Akron Board of Education
Northeast Ohio, Local
Diana Autry is a long-time advocate for the students of Akron City Schools. She has had two children go through this school system, and participated in its PTA. Diana is also a key organizer of the Buchtel Stadium Project. The goal of this project is to provide more funding for the Butchel Stadium as a way to engage students in athletics and teach them important life skills. It also aims to create a tighter-knit community and stimulate the local economy and revenue for local sports teams. She has been employed at Akron Children’s Hospital since 2002, and has worked in the Children’s After Hours Department since 2002. Diana’s agency and passion that she has already shown would very well translate to the Akron Board of Education!
Meet the Candidate
Can you tell our members a little bit about your journey to filing as a candidate?
I have always been an involved parent with my 2 children, now ages 17 and 27. I continue to be a PTA president at my alma mater, even though I do not have biological children there. I claim them all. I have been at the helm for the last 13 years. As my last child left the system I felt strongly about expanding my platform of advocacy and empowerment. I had gained much knowledge and experience and didn’t want it to go to waste. I did not want to look back on my life and wish I would have, but didn’t try. I began to gain confidence and encouragement, after attending a nationwide day of training, VoteRunLead. I learned to run as I am and that I am qualified. Linda Omobien is someone I truly admire as a leader in Akron, Ohio. She encouraged me to get involved with The Matriots. My most pressing motivation to become a candidate was witnessing the unmet needs of students and families, who felt voiceless. I want to be their voice.
Tell our members about a friend or family member who inspired you to become a leader.
Both my maternal and paternal grandmothers continue to be an inspiration to me, as I grow older and better understand the challenges they faced and conquered, in a time where the rights of women were limited. My maternal grandmother, Elaine, was a 1946 college graduate, in the segregated South. I remember watching Phil Donahue with her as a child, asking her questions about the topics and her patiently explaining to me. I attended citizen council meetings with her, where she seemed to be the boss. I didn’t know at the time, but she was a precinct leader. Elaine never used her teaching degree in the professional/formal setting, but she instilled the importance of education and civic engagement into all of her children and grandchildren. My paternal grandmother, Beatrice, was the oldest of her siblings and helped raise them all, after losing her mother at an early age. Her home was a home to not only her children, but her grands, great grands and other extended family and friends. She was an example of quiet strength, who provided the stability that is needed for growth and security.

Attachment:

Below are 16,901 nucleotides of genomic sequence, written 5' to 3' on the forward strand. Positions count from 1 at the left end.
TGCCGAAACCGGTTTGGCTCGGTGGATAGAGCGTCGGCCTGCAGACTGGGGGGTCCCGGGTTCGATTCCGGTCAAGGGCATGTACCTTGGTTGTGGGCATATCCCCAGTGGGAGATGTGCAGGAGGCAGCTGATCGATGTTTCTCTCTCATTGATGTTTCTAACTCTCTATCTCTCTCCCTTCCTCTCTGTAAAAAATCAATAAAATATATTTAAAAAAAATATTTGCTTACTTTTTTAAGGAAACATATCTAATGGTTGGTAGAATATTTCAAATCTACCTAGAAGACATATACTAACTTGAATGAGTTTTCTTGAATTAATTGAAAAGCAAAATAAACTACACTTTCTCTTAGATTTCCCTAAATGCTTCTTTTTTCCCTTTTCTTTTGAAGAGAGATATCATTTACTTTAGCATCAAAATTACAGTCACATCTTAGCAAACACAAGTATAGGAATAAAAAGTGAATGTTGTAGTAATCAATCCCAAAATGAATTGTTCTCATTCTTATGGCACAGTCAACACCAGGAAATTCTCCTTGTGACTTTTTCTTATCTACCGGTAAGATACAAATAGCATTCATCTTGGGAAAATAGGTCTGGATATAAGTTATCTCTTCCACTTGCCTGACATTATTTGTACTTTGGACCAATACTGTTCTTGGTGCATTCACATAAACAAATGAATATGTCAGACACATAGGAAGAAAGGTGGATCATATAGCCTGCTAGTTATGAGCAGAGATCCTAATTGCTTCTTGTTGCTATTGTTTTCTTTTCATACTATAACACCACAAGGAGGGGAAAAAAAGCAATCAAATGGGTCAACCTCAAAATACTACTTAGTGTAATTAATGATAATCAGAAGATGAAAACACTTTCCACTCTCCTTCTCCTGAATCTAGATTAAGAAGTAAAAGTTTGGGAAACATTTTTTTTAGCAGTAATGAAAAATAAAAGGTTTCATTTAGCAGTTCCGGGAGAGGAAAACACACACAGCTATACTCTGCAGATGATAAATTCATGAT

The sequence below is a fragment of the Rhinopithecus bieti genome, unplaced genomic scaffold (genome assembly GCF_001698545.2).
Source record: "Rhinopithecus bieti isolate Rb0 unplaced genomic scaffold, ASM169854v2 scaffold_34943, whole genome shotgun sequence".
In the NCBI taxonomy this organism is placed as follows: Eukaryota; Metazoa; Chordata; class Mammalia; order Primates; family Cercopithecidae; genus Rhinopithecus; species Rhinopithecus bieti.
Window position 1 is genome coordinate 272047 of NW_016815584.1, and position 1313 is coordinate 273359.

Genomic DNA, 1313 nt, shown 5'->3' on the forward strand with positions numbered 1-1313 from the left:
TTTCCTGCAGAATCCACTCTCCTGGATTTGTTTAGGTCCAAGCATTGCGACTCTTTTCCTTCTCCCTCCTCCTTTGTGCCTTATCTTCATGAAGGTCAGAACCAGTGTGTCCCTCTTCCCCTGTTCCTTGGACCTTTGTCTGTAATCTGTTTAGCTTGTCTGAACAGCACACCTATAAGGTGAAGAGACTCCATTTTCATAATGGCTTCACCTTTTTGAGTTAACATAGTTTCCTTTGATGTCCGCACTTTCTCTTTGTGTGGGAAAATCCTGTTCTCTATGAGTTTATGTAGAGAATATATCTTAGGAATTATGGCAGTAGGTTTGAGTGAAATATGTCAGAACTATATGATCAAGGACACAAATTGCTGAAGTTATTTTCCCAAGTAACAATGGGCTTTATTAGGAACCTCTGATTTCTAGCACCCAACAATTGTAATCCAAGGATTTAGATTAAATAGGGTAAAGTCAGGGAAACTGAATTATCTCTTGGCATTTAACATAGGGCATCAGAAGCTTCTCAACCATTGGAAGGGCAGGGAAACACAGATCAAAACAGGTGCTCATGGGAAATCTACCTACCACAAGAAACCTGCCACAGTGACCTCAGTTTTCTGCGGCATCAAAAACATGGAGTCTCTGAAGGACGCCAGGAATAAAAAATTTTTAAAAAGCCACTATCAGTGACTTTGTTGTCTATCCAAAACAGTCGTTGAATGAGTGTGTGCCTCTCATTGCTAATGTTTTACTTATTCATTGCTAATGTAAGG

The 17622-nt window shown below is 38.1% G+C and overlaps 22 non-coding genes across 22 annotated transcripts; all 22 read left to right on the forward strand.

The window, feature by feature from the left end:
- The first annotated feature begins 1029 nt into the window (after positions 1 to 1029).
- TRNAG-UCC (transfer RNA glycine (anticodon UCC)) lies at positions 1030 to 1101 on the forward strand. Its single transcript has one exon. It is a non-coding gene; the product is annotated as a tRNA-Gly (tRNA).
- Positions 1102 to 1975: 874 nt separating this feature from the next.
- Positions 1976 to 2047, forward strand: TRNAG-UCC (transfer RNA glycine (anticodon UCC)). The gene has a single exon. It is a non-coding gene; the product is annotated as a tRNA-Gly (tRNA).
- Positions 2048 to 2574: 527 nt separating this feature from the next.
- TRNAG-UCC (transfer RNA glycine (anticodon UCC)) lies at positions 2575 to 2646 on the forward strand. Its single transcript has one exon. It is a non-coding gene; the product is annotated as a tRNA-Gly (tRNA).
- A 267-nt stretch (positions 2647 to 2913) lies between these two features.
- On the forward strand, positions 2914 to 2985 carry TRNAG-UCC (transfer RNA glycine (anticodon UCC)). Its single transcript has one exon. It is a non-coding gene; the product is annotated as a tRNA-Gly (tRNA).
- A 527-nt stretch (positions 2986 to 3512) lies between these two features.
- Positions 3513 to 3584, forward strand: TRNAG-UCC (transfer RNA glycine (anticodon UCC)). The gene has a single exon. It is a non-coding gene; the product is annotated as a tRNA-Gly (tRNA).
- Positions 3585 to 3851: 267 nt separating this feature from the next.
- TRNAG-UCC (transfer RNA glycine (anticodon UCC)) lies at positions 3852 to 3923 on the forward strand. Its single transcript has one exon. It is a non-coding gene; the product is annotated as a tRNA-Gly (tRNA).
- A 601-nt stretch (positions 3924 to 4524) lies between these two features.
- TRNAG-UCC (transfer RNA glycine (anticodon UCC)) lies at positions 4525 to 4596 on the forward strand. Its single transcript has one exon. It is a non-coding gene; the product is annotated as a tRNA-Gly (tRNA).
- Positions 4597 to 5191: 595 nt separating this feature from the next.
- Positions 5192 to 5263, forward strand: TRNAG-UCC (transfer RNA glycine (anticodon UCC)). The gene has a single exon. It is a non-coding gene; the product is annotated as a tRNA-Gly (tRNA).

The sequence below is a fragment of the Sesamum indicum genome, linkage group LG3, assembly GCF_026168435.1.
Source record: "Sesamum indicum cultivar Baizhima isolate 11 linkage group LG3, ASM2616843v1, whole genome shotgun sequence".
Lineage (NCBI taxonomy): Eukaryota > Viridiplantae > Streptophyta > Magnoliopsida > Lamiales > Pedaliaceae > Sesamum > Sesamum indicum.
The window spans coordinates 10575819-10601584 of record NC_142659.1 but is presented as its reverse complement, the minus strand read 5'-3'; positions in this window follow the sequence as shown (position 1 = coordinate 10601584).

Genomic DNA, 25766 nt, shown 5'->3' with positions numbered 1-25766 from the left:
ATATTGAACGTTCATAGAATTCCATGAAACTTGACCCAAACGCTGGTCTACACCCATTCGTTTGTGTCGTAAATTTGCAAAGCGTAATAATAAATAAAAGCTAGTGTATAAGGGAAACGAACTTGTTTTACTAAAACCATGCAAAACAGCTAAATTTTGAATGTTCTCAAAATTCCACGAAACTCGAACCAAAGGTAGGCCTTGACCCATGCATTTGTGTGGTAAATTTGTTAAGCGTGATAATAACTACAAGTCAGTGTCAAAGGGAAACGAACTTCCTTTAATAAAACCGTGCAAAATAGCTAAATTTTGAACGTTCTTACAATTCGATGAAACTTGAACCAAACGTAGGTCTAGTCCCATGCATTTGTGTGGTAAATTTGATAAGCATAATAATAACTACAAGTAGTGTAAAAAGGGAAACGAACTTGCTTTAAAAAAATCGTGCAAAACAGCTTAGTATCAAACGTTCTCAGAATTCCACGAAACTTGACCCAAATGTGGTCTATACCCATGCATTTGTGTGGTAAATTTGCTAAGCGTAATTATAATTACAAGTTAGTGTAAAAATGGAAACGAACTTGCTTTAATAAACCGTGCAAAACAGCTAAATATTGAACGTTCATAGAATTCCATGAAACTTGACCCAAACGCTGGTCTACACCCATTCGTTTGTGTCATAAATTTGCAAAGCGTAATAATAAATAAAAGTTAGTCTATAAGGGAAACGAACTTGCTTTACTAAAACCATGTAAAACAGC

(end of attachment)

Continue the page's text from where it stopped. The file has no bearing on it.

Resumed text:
Some of you are military veterans, some small business owners, some professionals, some mothers and grandmothers, some homemakers. How did one of these experiences shape who you are as a person and leader?
I have been a Registered Nurse for 23 years. I have worked in a pediatric setting for the last 17 years. My career compliments my school board candidacy and has equipped me to effectively work with children and their families. My career has developed my critical thinking and problem-solving skills, which will be an asset to the school board.
The Matriots PAC has a goal to see 50% of all elected offices in Ohio held by women by 2028. What is your vision for Ohio in 2028?
I want to continue to encourage and mentor new leaders for my community. This is something I have always done, during my PTA tenure. I have gained valuable skills by attending PTA trainings, conferences and conventions. These skills are transferable to public office, such as chairing a meeting, chairing a committee, setting agendas, writing proposals, preparing budgets, bylaws, writing grants and more. PTA has traditionally been majority occupied by women, which aligns well with the goals of the Matriots, to put more women in leadership.
Tip O’Neill famously said that “all politics is local.” What are the top-two issues your community or our state face today?
In my community, I think voter apathy and economic challenges are 2 major issues that need addressed. I think the status quo relies on the apathy to stay in power. People do not think their voices matter, especially if they do not know the “right people” or in the “right circles”. Civic engagement is not a priority, when you are economically challenged and depressed. These 2 issues can exacerbate each other.
Tell us something personal about yourself.
I am child of the “golden age of hip hop”. I enjoy listening to old school hip hop music of the 80s and early 90s. I was even part of a rap group in junior and high school. I am the advisor for the talent show and enjoy surprising the students with my talent, that I usually reveal during dress rehearsal.